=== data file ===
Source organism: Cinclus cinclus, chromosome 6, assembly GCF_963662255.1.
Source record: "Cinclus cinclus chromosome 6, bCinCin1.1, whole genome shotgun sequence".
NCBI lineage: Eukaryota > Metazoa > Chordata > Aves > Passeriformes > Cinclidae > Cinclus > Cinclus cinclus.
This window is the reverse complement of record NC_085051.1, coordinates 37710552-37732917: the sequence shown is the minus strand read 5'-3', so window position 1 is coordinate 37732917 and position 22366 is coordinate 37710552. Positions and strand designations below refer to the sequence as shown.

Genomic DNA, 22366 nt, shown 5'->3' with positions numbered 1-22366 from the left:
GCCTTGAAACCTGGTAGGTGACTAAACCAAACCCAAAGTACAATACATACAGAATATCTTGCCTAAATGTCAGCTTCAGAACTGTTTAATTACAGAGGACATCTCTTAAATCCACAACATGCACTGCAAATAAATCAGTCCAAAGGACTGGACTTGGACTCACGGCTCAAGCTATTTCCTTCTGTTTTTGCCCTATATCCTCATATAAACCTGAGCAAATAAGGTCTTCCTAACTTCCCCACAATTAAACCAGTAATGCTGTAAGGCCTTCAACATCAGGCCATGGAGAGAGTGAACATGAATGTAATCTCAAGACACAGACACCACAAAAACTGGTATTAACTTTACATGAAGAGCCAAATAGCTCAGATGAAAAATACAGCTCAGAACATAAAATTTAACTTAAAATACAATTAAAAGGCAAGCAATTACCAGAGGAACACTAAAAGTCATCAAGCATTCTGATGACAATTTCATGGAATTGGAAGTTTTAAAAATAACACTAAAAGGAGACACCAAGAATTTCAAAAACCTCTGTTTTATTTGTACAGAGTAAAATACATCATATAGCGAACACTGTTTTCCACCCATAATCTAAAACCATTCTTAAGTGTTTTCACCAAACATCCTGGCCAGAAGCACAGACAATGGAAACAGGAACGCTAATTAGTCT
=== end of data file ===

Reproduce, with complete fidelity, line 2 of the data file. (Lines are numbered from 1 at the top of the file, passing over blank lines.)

Source record: "Cinclus cinclus chromosome 6, bCinCin1.1, whole genome shotgun sequence".